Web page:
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Mere Fleeting Or Casual Living At Different Places Does Not Make A 'Shared Household' U/s 2(s) Domestic Violence Act: SC [Read Judgment]

Ashok Kini
16 Oct 2020 4:40 AM GMT
Mere Fleeting Or Casual Living At Different Places Does Not Make A Shared Household U/s 2(s) Domestic Violence Act: SC [Read Judgment]
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'The living of woman in a household has to refer to a living which has some permanency'

While overruling the 2006 SR Batra judgment which had adopted restrictive interpretation of 'shared household', the Supreme Court has clarified that the 'shared household' under Section 2(s) of Domestic Violence Act means the shared household of aggrieved person where she was living at the time when application was filed or in the recent past had been excluded from the use or she is...

While overruling the 2006 SR Batra judgment which had adopted restrictive interpretation of 'shared household', the Supreme Court has clarified that the 'shared household' under Section 2(s) of Domestic Violence Act means the shared household of aggrieved person where she was living at the time when application was filed or in the recent past had been excluded from the use or she is temporarily absent. 

Mere fleeting or casual living at different places shall not make a shared household, said the bench comprising Justices Ashok Bhushan, R. Subhash Reddy and MR Shah adding that 'the living of woman in a household has to refer to a living which has some permanency'.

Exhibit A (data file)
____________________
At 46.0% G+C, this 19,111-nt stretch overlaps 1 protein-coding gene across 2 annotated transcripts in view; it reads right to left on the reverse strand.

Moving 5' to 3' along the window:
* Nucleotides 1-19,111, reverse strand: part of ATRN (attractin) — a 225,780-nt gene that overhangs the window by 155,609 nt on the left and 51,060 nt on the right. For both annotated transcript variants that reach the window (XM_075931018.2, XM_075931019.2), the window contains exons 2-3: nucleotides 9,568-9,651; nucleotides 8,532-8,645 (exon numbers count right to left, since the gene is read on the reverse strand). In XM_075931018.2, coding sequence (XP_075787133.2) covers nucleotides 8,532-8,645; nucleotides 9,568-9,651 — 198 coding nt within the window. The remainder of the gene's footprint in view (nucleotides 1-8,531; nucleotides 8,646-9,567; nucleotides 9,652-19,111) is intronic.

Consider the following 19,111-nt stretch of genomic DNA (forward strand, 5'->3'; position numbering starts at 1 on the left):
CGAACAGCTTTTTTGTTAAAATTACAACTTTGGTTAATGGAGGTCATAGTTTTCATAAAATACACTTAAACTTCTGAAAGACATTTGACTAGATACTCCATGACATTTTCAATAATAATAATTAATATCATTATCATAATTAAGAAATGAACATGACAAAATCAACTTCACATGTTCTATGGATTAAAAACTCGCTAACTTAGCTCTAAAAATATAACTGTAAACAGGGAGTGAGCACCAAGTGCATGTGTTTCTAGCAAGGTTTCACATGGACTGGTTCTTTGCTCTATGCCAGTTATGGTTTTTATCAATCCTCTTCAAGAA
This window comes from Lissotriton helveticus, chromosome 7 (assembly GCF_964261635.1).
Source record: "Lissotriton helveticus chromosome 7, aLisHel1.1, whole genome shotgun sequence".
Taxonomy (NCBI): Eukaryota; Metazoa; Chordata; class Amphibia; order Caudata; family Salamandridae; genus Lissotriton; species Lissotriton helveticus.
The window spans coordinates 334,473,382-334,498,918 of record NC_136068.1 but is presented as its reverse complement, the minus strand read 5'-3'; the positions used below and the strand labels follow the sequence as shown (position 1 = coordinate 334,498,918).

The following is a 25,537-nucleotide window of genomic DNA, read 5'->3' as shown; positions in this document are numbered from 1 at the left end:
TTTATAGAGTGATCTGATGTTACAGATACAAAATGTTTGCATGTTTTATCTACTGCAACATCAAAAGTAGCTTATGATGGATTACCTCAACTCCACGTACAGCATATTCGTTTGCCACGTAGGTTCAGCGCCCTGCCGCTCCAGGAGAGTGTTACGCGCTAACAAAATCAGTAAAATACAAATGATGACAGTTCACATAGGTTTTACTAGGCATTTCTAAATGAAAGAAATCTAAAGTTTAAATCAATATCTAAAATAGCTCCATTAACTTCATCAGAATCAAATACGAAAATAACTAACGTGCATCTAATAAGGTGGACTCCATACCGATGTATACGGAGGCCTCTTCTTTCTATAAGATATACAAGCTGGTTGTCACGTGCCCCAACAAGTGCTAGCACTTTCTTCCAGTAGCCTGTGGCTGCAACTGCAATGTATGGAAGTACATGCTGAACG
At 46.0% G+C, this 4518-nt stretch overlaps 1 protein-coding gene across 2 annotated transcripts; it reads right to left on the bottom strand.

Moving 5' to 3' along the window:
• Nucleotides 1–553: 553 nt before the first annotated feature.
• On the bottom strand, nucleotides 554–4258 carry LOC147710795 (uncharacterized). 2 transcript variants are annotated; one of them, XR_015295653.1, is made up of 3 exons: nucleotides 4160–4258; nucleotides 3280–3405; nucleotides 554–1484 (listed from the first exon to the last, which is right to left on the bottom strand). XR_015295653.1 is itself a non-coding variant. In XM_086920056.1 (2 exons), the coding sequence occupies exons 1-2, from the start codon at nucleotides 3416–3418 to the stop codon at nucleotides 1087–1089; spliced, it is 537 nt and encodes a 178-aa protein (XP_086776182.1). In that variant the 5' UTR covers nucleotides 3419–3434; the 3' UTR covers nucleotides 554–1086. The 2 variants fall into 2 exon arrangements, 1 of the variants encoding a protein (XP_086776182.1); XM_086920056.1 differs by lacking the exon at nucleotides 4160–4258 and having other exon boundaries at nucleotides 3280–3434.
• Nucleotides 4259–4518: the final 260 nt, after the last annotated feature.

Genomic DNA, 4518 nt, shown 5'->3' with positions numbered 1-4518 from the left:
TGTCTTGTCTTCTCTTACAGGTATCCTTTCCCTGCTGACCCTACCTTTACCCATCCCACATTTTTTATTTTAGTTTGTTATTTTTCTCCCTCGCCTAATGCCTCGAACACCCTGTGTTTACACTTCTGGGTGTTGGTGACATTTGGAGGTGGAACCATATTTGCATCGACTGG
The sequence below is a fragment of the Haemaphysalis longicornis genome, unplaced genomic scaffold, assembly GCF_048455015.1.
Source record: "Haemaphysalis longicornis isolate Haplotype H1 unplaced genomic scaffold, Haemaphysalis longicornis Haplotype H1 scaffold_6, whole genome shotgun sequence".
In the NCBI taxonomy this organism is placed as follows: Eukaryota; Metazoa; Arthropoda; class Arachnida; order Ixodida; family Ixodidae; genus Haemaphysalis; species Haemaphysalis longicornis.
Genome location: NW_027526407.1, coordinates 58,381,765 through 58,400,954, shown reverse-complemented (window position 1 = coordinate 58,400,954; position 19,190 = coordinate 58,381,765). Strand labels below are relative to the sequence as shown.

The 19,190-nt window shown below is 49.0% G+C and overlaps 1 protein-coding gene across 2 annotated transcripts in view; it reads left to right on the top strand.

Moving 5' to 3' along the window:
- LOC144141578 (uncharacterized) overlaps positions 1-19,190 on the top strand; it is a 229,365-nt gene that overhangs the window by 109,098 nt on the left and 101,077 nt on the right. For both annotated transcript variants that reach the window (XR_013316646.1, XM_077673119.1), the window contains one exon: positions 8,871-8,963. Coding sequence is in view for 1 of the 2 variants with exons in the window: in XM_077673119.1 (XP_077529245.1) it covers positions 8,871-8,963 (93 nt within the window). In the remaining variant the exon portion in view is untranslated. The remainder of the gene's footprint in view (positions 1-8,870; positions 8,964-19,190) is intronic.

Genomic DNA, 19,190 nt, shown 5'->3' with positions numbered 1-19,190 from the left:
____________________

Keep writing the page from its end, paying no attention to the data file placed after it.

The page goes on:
Section 2(s) Domestic Violence Act

The court was interpreting the term "lives or at any stage has lived in a domestic relationship" in Section 2(s) Protection of Women from Domestic Violence Act, 2005. Section 2(s) reads as follows: "`Shared household` means a household where the person aggrieved lives or at any stage has lived in a domestic relationship either singly or along with the respondent and includes such a household whether owned or tenanted either jointly by the aggrieved person and the respondent, or owned or tenanted by either of them in respect of which either the aggrieved person or the respondent or both jointly or singly have any right, title, interest or equity and includes such a household which may belong to the joint family of which the respondent is a member, irrespective of whether the respondent or the aggrieved person has any right, title or interest in the shared household".

Apprehensions Expressed In SR Batra

In SR Batra vs. Taruna Batra, the Court had adopted a restrictive interpretation of 'shared household' apprehending that if the same is held to include houses owned by relatives of husband, then it will mean that wherever the husband and wife lived together in the past that property becomes a shared household.  It was to address this apprehension, the bench held that the wife is only entitled to claim a right to residence in a shared household, and a `shared household' would only mean the house belonging to or taken on rent by the husband, or the house which belongs to the joint family of which the husband is a member.

Apprehensions not True

Now, the three judge bench observed that the use of the expression "at any stage has lived" immediately after words "person aggrieved lives" has been used for object different to what has been apprehended in SR Batre. The court observed that such apprehensions expressed in 2006 judgment was not 'true'. The court said: